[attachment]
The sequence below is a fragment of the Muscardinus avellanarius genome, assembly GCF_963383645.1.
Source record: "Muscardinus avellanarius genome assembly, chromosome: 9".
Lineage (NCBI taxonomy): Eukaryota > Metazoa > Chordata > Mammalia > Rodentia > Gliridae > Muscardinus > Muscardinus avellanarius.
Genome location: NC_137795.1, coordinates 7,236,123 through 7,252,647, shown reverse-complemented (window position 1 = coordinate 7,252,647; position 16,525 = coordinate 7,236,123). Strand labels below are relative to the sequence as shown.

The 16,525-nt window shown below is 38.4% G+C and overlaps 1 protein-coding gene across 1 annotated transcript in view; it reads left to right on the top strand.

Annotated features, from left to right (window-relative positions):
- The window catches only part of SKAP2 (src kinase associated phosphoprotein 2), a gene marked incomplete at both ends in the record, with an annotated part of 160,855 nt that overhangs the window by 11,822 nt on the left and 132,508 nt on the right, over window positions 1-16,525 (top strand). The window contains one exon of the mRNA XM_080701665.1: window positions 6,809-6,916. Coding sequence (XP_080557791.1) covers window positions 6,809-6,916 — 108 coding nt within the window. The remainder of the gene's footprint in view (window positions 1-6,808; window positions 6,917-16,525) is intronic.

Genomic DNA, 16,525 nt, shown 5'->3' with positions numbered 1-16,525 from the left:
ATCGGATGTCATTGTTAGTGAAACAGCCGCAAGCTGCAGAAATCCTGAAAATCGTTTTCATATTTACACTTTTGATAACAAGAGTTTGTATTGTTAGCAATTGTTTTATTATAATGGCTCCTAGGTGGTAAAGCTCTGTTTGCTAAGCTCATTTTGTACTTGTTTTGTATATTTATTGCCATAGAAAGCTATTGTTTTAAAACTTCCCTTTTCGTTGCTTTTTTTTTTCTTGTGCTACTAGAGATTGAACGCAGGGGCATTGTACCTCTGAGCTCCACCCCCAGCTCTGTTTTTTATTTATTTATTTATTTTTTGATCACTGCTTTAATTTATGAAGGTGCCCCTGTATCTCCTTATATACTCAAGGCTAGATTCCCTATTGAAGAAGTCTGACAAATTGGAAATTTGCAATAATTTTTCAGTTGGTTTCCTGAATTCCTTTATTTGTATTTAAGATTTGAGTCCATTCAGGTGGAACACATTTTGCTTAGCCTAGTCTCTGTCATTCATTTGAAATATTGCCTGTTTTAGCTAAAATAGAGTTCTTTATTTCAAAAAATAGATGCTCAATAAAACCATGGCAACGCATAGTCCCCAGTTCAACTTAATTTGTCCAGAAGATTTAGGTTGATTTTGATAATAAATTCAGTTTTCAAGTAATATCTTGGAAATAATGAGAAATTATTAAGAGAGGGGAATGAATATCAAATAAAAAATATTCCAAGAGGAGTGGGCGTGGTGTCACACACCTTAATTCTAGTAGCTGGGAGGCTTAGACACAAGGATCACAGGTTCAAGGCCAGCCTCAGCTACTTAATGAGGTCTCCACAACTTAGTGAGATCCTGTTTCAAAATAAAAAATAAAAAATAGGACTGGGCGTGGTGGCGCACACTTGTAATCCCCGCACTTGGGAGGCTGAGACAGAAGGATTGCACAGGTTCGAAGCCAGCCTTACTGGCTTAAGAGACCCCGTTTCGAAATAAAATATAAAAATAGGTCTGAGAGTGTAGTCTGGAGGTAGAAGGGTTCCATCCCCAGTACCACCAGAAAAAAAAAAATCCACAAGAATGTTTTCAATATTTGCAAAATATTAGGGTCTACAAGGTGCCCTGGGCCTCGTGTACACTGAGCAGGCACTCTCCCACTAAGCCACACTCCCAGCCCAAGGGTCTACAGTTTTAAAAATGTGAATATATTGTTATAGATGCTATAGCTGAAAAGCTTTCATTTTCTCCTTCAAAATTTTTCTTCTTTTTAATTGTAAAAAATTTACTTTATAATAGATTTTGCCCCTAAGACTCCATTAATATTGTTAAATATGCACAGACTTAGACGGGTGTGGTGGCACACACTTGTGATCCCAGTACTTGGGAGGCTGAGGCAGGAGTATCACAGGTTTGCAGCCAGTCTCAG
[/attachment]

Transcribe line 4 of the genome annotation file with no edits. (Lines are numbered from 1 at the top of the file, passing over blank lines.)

Genome location: NC_137795.1, coordinates 7,236,123 through 7,252,647, shown reverse-complemented (window position 1 = coordinate 7,252,647; position 16,525 = coordinate 7,236,123). Strand labels below are relative to the sequence as shown.